You will get some of the best insights about your customers and market by performing primary research. That’s because you can tailor the research specifically to your needs and circumstances. But performing primary research takes a lot more time and effort than relying on something off the shelf, and it’s not uncommon to go through the entire process of preparing, fielding, and analyzing a research study only to arrive at a set of “fun facts.” These are interesting tidbits that are fun to tell others but ultimately have no business impact.

The best way that I’ve found to avoid this trap is to work backwards, starting with the objective, or better yet, the actual statement that you want to be able to make at the end of the research.

For example, at my last company, we wanted to understand the apparel buying behavior for people that work in office environments with different dress codes: casual, business casual, etc. If we had gone into the research with only that sentiment, we might or we might not have come away with some useful information. Instead, we spent more time defining our research objectives and broke it down into more granular statements.

The initial sentiment was refined to “We want to determine how much employees in these different office environments spend each year on clothes so we can prioritize who we target for customer acquisition.” That led to a series of individual statements / questions to be resolved through research:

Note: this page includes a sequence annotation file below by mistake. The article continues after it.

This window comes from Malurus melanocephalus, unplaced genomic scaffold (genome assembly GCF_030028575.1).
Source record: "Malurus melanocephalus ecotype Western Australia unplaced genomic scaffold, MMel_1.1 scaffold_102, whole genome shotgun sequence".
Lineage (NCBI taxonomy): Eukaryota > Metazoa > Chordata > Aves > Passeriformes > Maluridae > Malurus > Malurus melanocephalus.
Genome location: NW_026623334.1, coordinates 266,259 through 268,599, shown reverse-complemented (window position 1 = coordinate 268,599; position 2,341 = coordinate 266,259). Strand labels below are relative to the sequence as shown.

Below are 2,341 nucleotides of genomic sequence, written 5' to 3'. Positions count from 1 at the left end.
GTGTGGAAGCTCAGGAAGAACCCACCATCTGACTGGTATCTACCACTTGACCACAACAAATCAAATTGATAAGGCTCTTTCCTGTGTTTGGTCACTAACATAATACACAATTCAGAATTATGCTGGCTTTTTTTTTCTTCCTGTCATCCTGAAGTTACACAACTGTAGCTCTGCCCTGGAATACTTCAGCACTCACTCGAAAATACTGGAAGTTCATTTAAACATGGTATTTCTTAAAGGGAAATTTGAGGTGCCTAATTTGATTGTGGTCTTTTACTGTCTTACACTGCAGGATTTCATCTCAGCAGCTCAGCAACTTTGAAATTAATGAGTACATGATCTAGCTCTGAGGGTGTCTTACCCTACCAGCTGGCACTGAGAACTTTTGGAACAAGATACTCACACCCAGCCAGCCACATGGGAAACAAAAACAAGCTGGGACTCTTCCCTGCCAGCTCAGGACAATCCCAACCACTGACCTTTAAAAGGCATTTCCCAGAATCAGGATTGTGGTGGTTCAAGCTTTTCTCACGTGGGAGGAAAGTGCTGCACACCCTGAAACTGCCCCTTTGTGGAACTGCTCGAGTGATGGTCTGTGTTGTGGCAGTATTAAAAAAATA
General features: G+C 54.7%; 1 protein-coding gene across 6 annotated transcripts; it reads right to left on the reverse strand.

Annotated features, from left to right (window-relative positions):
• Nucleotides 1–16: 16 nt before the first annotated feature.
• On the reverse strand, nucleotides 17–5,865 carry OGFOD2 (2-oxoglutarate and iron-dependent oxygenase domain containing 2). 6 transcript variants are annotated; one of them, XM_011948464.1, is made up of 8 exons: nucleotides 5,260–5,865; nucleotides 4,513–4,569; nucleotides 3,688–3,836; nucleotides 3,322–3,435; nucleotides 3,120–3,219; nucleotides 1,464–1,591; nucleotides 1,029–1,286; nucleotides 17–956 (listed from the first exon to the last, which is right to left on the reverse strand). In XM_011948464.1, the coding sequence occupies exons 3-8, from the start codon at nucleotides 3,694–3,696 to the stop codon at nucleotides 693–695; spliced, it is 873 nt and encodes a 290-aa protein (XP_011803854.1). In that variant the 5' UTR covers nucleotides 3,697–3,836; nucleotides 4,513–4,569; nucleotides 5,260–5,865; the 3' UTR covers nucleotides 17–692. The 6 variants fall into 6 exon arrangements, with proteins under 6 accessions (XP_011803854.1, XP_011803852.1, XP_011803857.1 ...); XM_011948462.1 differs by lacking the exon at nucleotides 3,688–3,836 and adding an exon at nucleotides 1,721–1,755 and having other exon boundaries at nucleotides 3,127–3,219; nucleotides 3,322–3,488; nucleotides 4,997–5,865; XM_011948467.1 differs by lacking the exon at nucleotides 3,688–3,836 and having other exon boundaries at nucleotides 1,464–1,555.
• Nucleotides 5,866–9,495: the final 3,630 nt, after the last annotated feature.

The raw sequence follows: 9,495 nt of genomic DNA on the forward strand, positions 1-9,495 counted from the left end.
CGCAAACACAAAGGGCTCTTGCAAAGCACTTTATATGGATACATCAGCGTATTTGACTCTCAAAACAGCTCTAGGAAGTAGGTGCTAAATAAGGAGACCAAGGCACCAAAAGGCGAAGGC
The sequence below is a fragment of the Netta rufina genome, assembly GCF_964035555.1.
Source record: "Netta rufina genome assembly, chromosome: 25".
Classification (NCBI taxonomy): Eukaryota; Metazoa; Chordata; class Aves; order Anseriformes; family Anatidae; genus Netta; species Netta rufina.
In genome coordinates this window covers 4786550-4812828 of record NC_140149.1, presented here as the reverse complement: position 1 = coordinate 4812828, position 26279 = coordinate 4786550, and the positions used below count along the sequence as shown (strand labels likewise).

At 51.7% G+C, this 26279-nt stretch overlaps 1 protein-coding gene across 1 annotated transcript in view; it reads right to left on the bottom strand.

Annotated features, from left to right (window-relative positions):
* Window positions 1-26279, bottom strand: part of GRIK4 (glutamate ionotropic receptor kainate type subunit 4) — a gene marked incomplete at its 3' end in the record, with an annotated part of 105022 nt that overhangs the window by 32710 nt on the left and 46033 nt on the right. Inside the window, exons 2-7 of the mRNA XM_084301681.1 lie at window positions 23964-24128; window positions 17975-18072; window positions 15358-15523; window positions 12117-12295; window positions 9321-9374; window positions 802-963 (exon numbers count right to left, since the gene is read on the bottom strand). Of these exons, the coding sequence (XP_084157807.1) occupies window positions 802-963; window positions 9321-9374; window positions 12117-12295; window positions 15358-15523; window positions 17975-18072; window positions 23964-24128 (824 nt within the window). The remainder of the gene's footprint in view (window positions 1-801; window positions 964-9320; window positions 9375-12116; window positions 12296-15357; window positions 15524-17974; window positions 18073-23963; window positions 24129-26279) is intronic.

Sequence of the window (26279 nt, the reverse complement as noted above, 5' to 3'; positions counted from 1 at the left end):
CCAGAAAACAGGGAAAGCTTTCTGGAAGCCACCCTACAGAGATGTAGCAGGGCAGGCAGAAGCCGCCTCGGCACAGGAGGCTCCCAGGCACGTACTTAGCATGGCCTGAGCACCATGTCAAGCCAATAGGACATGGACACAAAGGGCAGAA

• How do we accurately define the different office dress codes? Can we say that people that wore this set of items to work over some period of time were more likely to be in one dress code than another? I described how we did this in this post on cluster analysis.
  • Approximately how much did people in these different office environments spend on work clothes over the last year? Can we say that employees in these environments spent $X on average versus employees in these other environments, and we know that is an actual difference (not just noise in our data)? What does this look like for people that have been in their job for over a year versus people that just started their role in the last year (assumption being that a new job/role is a catalyst to buy new work clothes).
  • Where do people go to shop for different types of clothes in these office environments? This helps you understand price sensitivity, competitors, etc.
  • What industries / job types are the most common for each office dress code?
  • So on and so forth

The next step was to prioritize and rank the list of questions, select the ones we thought were absolutely necessary, and then build out the best interview and survey questions to answer that set of questions.

By getting as specific as possible with the questions that we hoped to answer through our research, we were able to design it so that it would be almost impossible not to come away with answers to those questions. It also ensured that we remained focused on what we were trying to learn.

I first learned about the idea of working backwards from the desired output from marketing research professors at Kellogg, and it was an approach that we used at BCG often (and sometimes took to the next level by creating the actual output with placeholder data before starting the research). I’ve since become a true believer that you should almost always clearly define your desired outcomes before starting any research to get the best results.